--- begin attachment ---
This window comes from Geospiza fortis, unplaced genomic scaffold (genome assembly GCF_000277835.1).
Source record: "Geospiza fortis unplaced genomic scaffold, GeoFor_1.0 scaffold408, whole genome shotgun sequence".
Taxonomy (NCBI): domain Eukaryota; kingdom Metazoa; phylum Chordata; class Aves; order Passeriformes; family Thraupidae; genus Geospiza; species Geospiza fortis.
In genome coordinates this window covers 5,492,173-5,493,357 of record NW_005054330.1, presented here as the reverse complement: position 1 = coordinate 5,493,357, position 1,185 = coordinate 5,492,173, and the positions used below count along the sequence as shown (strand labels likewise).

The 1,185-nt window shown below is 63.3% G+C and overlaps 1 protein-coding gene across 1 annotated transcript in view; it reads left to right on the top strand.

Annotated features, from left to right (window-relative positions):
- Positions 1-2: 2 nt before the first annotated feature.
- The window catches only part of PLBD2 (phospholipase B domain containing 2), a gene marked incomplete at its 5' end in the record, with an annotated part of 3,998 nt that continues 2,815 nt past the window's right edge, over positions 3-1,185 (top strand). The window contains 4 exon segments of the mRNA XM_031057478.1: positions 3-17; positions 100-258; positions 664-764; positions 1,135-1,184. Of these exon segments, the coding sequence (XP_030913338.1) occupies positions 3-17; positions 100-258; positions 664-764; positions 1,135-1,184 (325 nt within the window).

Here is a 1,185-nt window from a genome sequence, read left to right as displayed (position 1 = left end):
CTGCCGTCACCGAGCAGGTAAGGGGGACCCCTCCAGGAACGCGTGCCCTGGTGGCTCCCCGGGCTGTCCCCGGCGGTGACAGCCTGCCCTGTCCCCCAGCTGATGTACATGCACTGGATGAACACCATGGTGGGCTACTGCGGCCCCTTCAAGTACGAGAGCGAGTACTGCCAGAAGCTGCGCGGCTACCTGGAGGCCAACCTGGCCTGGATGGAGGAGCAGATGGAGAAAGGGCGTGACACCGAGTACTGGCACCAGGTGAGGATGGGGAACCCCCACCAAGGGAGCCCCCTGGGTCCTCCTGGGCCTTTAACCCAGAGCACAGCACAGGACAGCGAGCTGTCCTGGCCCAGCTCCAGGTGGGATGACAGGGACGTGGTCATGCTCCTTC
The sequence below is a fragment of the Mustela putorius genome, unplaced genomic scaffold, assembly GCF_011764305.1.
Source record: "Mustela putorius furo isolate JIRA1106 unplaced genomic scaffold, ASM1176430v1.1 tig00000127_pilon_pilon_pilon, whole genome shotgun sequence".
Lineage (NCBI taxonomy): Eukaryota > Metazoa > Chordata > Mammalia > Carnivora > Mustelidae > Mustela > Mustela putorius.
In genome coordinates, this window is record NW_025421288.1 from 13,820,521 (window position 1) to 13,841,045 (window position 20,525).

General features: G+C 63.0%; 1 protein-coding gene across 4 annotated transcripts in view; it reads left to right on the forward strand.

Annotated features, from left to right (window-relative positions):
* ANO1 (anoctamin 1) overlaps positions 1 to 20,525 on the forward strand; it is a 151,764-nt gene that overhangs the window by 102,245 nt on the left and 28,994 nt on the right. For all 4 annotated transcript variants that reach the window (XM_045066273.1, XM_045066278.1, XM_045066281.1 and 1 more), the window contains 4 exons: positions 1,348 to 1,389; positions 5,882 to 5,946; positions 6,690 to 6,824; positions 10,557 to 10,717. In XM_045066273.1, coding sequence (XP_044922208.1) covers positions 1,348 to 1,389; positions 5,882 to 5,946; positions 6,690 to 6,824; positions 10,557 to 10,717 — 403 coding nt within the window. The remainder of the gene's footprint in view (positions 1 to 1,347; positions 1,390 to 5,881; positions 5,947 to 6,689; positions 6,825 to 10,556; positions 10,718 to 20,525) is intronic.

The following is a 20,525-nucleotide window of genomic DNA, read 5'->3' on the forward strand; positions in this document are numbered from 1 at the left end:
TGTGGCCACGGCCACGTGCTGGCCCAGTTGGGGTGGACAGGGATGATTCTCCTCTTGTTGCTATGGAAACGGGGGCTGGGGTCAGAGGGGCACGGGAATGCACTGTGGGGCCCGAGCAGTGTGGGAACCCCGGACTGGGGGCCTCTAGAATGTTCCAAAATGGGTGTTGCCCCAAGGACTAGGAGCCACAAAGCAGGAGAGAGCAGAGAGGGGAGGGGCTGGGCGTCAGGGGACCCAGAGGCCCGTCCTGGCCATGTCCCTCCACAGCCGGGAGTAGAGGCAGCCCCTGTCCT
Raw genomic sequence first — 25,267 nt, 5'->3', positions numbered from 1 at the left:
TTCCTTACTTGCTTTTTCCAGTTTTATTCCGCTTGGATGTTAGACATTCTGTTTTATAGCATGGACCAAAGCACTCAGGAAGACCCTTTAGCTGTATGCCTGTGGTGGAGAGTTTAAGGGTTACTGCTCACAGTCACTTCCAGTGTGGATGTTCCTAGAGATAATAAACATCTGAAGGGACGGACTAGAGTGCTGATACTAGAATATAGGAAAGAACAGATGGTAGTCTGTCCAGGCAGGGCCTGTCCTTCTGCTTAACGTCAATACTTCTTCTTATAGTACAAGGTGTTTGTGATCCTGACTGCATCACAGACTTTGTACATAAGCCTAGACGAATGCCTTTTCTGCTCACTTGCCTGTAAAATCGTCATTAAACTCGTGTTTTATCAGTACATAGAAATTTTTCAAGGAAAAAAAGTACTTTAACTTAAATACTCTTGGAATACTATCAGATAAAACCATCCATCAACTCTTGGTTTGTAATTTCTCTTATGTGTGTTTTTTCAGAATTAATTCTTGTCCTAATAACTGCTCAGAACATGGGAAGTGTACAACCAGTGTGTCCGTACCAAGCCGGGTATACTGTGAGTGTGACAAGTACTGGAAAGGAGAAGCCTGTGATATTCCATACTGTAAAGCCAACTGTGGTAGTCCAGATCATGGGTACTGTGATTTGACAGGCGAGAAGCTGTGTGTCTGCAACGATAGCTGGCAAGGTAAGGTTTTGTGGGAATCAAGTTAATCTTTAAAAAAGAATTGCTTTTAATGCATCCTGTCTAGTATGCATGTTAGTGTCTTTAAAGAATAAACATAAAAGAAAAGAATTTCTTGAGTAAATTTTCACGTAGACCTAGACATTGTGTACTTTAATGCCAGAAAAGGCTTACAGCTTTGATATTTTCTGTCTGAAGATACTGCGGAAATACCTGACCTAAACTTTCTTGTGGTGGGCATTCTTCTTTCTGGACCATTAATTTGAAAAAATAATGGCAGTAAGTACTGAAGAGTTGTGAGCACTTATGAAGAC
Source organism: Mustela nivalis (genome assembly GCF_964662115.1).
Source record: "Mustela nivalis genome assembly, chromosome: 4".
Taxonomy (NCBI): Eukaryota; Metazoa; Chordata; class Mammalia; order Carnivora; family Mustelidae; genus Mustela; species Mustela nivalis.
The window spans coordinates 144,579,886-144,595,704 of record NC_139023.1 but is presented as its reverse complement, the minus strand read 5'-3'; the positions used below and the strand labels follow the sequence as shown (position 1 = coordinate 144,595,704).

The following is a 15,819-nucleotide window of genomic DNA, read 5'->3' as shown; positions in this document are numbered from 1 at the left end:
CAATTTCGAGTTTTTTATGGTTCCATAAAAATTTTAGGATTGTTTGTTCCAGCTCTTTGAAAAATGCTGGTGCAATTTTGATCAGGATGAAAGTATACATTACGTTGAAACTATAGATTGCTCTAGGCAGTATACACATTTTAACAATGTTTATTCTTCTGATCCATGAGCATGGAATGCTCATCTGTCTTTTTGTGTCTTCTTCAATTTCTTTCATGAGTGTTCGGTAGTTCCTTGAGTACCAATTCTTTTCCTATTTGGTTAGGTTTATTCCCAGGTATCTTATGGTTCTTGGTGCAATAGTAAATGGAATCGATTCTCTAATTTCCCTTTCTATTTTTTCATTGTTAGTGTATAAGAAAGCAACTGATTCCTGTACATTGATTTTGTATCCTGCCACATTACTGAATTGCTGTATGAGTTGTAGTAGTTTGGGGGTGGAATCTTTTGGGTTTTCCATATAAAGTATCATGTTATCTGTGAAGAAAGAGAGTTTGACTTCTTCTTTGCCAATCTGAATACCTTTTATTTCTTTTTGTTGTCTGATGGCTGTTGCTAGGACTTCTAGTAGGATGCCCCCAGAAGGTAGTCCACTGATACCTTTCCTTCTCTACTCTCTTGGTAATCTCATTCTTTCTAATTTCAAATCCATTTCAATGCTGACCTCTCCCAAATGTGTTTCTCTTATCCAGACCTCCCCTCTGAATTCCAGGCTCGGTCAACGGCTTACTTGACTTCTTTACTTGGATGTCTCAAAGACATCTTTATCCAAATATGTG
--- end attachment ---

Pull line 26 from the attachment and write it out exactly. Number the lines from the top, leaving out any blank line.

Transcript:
The following is a 15,819-nucleotide window of genomic DNA, read 5'->3' as shown; positions in this document are numbered from 1 at the left end: